It’s more than a quarter of a century now since Margaret arrived and our family’s journey began, a journey that started in isolation, seemingly without history. As far as we knew then, we were the first couple in the history of the world whose utterly adorable baby had gotten a diagnosis of Down syndrome.

My husband and I knew nothing about disability then and knew pretty much no one who did, and somehow we instinctively thought without discussing it that we wanted to keep it that way. We didn’t know what we were up against, and we didn’t want to know, for fear that knowing might make us fail.

Later I learned that some doctors then were withholding routine medical treatment from infants like mine. In the month that Margaret was born, the great legal minds of the day were debating whether or not that was okay. Friends of mine at the newspaper were following this debate, I found out later, but couldn’t bring themselves to tell me.

The memories of those dark days fall away when I come into bright rooms like this one, full of hope and good cheer and the knowledge of allies made and battles won. I am humbled by your enthusiasm and encouraged by your shared sense of commitment. I salute your imagination, your willingness to learn and your generosity of spirit. Yes, indeed, we have come a long, long way in a very short time within the span of Margaret’s life, and of mine.

Of course, the tricky thing about being part of the disability community is that you don’t know you’re a member of the club until one astonishing day when it all becomes clear, and you realize that pretty much everybody ends up in the club sooner or later. But it took me a while to figure it out.

For the first decades of my life, I wasn’t consciously aware of what was going on. I didn’t know, for example, that the average lifespan of a person with Down syndrome in the year I was born was something like fifteen years, or that many – maybe most — people with Down syndrome in those days were sent off to live in institutions that were more like prisons.

One of those institutions was just a few miles from my home, a hulking stone pile behind huge metal gates. We kids held our breath whenever we rode past. (more…)

Op-ed: Dale juggling two White House jobs?

Friday, March 27th, 2009

Writing in the Chicago Reader, Deanna Isaacs raises red flags about a New York Times report that Kareem Dale, President Obama’s special assistant for disability policy, has been chosen to be the president’s staff adviser on arts and culture. The story “left jaws dropping in both the arts and disability camps,” she said.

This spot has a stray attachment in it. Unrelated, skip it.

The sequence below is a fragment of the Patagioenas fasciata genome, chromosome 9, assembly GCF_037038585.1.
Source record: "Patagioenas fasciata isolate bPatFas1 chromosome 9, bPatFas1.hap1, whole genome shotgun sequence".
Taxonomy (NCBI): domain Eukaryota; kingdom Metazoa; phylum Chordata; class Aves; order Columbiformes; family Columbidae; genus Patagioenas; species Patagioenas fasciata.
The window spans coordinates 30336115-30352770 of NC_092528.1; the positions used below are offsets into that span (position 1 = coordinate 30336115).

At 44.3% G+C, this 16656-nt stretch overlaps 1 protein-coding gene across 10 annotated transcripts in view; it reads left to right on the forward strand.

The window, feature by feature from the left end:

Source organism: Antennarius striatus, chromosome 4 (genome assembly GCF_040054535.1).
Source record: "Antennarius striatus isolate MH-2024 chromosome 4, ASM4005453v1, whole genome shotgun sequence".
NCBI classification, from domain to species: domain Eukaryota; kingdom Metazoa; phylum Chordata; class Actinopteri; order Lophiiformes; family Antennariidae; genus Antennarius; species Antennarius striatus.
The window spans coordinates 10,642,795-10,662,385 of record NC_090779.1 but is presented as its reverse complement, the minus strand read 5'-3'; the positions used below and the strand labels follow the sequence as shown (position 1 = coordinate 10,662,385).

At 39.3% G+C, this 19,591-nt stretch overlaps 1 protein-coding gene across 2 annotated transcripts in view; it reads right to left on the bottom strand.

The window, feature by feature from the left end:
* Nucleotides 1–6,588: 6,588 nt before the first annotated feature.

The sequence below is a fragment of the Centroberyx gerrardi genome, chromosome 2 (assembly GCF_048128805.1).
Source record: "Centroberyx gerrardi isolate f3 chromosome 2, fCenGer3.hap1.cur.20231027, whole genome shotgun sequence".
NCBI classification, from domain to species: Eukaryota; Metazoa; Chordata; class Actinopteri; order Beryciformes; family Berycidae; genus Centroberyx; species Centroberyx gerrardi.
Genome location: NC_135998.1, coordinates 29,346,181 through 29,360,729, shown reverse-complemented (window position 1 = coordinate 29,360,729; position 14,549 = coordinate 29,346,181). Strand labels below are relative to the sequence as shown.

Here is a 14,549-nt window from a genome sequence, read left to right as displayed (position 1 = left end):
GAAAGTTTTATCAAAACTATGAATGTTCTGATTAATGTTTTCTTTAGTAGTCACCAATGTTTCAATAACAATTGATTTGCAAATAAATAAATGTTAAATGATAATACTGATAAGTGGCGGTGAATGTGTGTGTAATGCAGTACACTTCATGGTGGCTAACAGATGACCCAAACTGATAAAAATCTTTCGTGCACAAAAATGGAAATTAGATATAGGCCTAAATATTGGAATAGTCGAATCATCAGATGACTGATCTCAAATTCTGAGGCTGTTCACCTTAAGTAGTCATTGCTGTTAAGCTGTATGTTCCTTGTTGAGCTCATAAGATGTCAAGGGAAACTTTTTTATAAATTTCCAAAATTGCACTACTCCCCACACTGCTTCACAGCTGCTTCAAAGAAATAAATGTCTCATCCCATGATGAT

An excerpt:

Andrew Imparato, president of the D.C.-based American Association of People With Disabilities, said his group wondered “What does this mean?” when they saw the Times story, and sought assurance from Dale that he’ll still be doing the disability job. He responded by e-mail that he would. “We’re happy that he’s continuing with the disability position,” Imparato said, but added that double duty could be “a mixed bag.” While it might offer a chance to integrate some areas of overlap, “it could also be a distraction.” With the disability issues alone, Imparato said, “he’s got a pretty full plate.”

… [Americans for the Arts spokesperson Liz Bartolomeo said, “We still believe President Obama will be the arts president.” If that’s the case, Mr. President, then unlike the other situations you’re facing, this is easy. Disability and the arts each need their own point person. Fix it.

Op-ed: Banish the word ‘retard’

Friday, March 27th, 2009

Writing in the Chicago Tribune, Maria King Carroll calls for an end to the casual use of the word “retard” as an insult.  An excerpt:

Banishing this particular word is only one step in the process of humanizing the world for people with disabilities. Many people were offended by President Barack Obama’s unfortunate remark about his bowling game being suitable for the Special Olympics. That someone who is as smart, thoughtful and compassionate as the president could make a comment like this illustrates the work we need to do. Because for many, making fun of people with intellectual disabilities is something they don’t think about; it’s still OK.

Maria King Carroll lives in West Peoria, IL, and has a brother with intellectual disabilities. Her column previews the March 31 launch of the Special Olympics ‘Spread the Word to End the Word’ campaign.


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More than 50 million people in the United States have disabilities, a number that is growing rapidly as the population ages. Experts say disability will soon affect the lives of most Americans. This website attempts to aggregate news and commentary about disability, and to document the efforts of people who are seeking new ways to address familiar challenges.